Daniel is on Peggy’s side, but he still says that Wilkes went onto the lab of his own volition. And while Sousa believes that Peggy is doing the right thing, he won’t be able to help her if she keeps going about this like the Lone Ranger. But then Daniel notices the floating devices- a side effect of Zero Matter.
Following this, the two pay a visit to Howard, who places various items around Peggy- all of which float. Well, not the bottle of wine, which is unfortunate. The temperature around Peggy is approximately seven degrees cooler than the rest of the room, not unlike the Lady of the Lake, the medical examiner, and Detective Henry. But while Peggy isn’t freezing or contaminated, there’s a disruption in the gravitational field around her.
In his lab, Howard works on an experiment dealing with photography and recording visible wavelengths on film. Silver nitrate creates a coding that recreates the captured image on film. In essence, he can make visible invisible light. If Stark could pull this off, he could make another fortune. Howard sprays the air and Jason Wilkes appears.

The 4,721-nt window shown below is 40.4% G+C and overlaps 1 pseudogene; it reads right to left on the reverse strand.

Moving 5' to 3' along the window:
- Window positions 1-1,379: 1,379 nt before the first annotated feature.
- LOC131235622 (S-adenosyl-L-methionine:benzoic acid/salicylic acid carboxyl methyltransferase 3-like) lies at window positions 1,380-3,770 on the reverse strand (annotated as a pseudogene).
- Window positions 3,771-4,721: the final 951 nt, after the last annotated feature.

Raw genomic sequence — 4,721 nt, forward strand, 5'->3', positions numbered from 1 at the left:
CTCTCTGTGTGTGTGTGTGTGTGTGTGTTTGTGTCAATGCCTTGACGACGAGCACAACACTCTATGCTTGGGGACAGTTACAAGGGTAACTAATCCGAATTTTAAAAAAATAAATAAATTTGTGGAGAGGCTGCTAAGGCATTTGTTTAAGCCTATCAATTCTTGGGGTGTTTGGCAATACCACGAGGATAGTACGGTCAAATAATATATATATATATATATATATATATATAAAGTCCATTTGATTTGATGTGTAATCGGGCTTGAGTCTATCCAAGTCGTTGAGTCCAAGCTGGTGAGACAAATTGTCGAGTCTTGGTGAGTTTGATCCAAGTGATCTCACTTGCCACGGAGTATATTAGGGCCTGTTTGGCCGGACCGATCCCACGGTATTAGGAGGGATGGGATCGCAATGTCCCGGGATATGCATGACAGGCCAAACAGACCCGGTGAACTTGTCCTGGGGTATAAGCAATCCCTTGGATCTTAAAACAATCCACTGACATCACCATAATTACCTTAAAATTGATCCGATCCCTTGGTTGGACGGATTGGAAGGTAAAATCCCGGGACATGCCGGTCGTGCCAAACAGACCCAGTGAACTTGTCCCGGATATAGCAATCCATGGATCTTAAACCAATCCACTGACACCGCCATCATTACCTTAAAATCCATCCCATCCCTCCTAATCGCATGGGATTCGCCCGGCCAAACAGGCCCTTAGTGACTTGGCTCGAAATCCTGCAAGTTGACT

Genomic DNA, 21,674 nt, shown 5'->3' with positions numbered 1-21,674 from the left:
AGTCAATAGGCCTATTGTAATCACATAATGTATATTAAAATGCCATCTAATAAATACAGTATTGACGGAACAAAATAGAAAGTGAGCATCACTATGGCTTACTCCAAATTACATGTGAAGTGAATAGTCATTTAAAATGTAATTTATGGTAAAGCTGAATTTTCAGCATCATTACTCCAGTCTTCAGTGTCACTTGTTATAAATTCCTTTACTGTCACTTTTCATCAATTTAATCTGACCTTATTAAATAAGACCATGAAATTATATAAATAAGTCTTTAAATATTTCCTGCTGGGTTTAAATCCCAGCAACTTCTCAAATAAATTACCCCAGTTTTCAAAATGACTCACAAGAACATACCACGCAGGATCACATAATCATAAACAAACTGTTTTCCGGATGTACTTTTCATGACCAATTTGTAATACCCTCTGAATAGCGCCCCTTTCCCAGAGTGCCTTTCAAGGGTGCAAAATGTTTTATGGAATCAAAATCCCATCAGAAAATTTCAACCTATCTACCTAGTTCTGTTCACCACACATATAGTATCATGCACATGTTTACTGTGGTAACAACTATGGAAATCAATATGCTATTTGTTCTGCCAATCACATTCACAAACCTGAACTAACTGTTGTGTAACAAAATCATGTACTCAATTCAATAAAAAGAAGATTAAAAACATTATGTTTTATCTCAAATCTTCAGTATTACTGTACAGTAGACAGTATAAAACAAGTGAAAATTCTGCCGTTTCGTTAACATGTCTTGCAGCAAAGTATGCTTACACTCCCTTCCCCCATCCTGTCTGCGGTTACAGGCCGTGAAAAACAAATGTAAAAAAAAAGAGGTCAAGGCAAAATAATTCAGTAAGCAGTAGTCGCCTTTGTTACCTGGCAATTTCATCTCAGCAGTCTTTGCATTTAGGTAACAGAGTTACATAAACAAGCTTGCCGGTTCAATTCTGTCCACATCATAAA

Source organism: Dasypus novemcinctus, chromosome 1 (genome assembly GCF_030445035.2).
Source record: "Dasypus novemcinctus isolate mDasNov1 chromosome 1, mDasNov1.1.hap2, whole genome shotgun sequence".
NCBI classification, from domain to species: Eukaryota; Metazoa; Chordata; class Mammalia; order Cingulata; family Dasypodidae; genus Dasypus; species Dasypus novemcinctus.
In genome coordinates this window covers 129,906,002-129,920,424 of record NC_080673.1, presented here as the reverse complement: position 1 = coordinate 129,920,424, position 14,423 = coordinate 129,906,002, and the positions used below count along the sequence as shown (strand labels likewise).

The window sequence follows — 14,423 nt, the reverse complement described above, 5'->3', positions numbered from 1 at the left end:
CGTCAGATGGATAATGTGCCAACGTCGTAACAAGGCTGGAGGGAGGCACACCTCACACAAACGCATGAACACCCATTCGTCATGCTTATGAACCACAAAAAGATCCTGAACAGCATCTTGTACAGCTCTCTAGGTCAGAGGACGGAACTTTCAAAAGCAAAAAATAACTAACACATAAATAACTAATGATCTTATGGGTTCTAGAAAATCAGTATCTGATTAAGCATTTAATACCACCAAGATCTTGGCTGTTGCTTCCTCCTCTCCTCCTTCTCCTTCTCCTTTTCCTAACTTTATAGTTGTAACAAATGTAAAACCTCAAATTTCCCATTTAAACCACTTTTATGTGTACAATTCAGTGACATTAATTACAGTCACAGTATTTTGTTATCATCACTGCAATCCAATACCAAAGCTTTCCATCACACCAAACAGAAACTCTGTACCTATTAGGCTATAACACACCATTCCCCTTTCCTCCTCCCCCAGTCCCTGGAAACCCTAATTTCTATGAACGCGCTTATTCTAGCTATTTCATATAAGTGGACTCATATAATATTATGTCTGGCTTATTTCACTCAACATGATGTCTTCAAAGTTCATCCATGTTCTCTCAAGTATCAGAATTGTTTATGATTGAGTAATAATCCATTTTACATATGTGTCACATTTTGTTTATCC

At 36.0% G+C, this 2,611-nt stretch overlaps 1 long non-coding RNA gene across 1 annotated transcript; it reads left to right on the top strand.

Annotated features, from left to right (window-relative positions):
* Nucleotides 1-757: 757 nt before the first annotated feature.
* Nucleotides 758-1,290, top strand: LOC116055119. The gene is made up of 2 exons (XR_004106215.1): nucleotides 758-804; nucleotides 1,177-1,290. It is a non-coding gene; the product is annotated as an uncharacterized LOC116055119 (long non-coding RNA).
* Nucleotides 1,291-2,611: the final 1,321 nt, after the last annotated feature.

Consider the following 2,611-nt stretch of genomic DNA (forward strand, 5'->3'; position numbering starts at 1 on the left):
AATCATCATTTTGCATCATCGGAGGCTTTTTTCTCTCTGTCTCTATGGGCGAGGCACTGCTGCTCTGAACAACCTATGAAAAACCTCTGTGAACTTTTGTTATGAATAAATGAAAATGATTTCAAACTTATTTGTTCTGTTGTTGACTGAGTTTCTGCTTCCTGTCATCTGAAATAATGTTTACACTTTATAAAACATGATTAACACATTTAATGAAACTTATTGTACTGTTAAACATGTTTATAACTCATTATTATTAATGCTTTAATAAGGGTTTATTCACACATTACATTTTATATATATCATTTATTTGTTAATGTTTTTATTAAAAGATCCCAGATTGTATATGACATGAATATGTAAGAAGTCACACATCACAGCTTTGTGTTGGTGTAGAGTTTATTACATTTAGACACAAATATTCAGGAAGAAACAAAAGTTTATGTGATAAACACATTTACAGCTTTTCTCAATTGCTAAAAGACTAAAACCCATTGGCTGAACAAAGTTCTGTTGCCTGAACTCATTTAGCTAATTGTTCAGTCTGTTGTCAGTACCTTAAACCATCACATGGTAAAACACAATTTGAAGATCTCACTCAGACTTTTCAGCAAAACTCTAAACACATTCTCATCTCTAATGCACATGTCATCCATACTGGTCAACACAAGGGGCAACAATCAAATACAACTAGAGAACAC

However, he’s only visible and transparent, but not tangible. Also, no speech until Howard coats his vocal chords. Jason has been shadowing Peggy since last night to get her to notice him. Howard is unsure right now if he can make Jason whole.
Sousa asks him about last night and Wilkes mentions running into Whitney Frost, who also wanted the Zero Matter and knew more about it than expected. As Jason explains this, he fades in and out. Despite Howard spraying him, Wilkes fades.
Howard briefs Jarvis on the supplies he needs…as well as cheese. Howard notices the spring in Jarvis’ step, noting that he and Peggy would make a good team. Stark tells Peggy that he’ll stay up to work on this case, but she maintains that Jason deserves a better fate than this. So the question is whether Whitney Frost survived the explosion. While Sousa looks into this, Peggy plans to poke the bear.